Doctors in Ontario have identified a new antibiotic-resistant strain of bacteria that's led to a case of meningitis in a child.

The "superbug," a new substrain of Streptococcus pneumoniae 19A, has caused dozens of ear infections in Massachusetts and New York State.

Now, CTV News has learned that this new substrain of 19A has caused a serious infection in a child at the Hospital for Sick Children in Toronto.

The child's illness developed into bacterial meningitis, a potentially fatal infection of the fluid around the spinal cord and brain.

After trying numerous antibiotics designed for children, doctors eventually turned to levofloxicin, a powerful antibiotic not typically used in children. That drug was effective against the bacteria. The child is still quite ill, says hospital official Dr. Upton Allen, and treatment is continuing.

The child had been otherwise healthy and had received all the vaccinations recommended for children. Experts believe the child caught the infection in the community -- not in hospital.

Doctors may soon be asked by the Ministry of Health to watch for recurrent ear infections that don't respond to treatment with antibiotics, because they could be the result of this new strain.

S. pneumonia is not new in Canada. It causes hundreds of chest and throat infections, ear infections. In rare cases, it triggers pneumonia and meningitis, the illnesses that are usually easily treated with antibiotics.

The 19A strain is not new either. But doctors have identified the growth of a subtype of 19A that can't be killed off with any of the antibiotics approved for use in children.

The patient at SickKids Hospital was treated with one antibiotic after another without success. The infection only responded to a powerful antibiotic usually reserved for adults called levofloxacin.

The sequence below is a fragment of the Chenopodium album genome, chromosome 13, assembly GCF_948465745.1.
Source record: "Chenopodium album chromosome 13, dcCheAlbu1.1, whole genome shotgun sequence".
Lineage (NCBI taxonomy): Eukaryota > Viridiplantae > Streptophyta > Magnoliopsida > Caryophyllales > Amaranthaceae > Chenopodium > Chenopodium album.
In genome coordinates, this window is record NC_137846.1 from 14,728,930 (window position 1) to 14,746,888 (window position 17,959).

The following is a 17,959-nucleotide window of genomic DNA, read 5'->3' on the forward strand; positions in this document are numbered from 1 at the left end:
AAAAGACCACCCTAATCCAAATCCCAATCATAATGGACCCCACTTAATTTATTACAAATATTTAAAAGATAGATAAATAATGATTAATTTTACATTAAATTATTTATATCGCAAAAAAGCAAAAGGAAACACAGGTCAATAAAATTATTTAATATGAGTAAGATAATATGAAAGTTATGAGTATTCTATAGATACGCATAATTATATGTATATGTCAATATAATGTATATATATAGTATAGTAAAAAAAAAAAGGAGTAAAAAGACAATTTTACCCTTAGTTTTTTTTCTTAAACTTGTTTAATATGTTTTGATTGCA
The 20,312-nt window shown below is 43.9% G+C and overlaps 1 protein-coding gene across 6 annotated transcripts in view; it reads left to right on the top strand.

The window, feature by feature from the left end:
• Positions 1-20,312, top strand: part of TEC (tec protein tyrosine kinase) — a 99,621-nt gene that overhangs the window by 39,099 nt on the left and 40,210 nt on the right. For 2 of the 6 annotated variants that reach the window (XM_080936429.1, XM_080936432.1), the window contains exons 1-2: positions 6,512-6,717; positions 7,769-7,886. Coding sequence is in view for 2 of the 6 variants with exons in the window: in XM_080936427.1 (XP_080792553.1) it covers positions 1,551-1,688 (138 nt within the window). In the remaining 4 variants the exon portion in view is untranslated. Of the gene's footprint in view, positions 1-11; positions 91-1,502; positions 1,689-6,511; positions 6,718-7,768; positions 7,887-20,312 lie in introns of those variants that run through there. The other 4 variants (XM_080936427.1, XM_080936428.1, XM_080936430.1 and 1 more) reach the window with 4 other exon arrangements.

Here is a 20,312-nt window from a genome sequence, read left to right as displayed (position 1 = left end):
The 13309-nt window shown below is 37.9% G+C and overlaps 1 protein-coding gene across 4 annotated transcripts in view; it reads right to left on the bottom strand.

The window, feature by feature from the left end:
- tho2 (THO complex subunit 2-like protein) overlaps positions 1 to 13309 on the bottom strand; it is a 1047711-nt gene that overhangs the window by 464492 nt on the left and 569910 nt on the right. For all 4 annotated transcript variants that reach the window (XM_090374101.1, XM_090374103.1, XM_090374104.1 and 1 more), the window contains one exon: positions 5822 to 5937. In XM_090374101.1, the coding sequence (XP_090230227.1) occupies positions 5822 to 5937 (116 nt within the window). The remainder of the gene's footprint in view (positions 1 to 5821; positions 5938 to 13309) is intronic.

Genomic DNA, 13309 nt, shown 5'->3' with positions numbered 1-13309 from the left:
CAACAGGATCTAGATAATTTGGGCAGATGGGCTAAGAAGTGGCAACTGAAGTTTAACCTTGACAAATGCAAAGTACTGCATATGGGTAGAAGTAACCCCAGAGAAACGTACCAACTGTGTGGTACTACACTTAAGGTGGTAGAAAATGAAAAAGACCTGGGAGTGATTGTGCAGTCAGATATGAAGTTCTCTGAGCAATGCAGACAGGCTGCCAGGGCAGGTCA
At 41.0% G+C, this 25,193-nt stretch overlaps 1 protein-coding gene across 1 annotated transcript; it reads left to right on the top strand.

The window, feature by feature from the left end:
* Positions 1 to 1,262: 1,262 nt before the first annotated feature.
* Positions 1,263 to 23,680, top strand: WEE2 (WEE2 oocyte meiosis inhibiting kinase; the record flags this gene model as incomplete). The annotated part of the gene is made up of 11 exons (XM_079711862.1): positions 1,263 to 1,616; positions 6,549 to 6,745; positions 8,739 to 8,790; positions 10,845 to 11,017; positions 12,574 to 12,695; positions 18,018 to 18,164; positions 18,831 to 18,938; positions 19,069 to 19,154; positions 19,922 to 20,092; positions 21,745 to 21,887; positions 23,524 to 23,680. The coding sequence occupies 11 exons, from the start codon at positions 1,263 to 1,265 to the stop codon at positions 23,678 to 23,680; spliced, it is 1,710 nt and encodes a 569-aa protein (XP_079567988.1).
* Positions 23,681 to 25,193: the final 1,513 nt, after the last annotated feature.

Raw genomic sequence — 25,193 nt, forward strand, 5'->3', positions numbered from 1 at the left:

Dr. Michael Pichichero, a professor of microbiology, immunology and pediatrics at the University of Rochester Medical Center was the first to identify the new 19A super-strain while he was treating children whose ear infections wouldn't clear up.

In October, he published a report in the Journal of the American Medical Association, describing his experience with the 19A superbug. He tried 18 antibiotics approved in the U.S. for children. The only drug that worked was levofloxacin, (also called Levaquin), which is approved for adults and is not recommended for children.

For one child, the cure came too late; the infection led to permanent hearing loss.

Pichichero's team believes the new substrain was most likely created by a combination of the superbug's ability to evolve quickly and the over-prescribing of antibiotics, which has led to antibiotic resistance.

Pichichero told CTV News that he's worried that this multi-drug-resistant superbug could cause infections that invade the lungs and bloodstream, where it could cause pneumonia or blood infections.

"If this germ starts to cause infections in the brain or in the lungs it could have devastating consequences," he says. "And if doctors aren't aware that it could be the 19A superbug, they would not normally use the one antibiotic that might work because that one antibiotic is not actually approved for use in children."

What's more, the strain could also cause illnesses in adults, he says.

"We've learned over the years that young children spread their germs, not only to each other in daycares and in schools, but also to their parents and to their grandparents. So that the fact that we found this superbug in children also has significant implications for the possibility that it would also occur in adults," he says.

There is a childhood vaccine currently in wide use for S. pneumoniae, a vaccine called Prevnar. Since its introduction in 2000, the incidence of pneumonia and meningitis caused by pneumococcus has fallen by at least 69 per cent. As well, difficult-to-treat ear infections were reduced by 24 per cent.

But Prevnar does not include this new 19A strain and so that vaccine offers no protection against it.

The makers of Prevnar are reportedly aware that the vaccine needs to include the new strain and are reformulating their vaccine. Other vaccine makers are working on other formulations that are still being tested. But it will take two years for a new vaccine to be approved and placed on the market.

In the meantime, doctors need to know that this strain is circulating, and that if a patient has a pneumococcal infection that isn't resolving -- such as an ear infection that defies treatment -- it may need more aggressive treatment.

With a report by CTV medical specialist Avis Favaro and Elizabeth St. Philip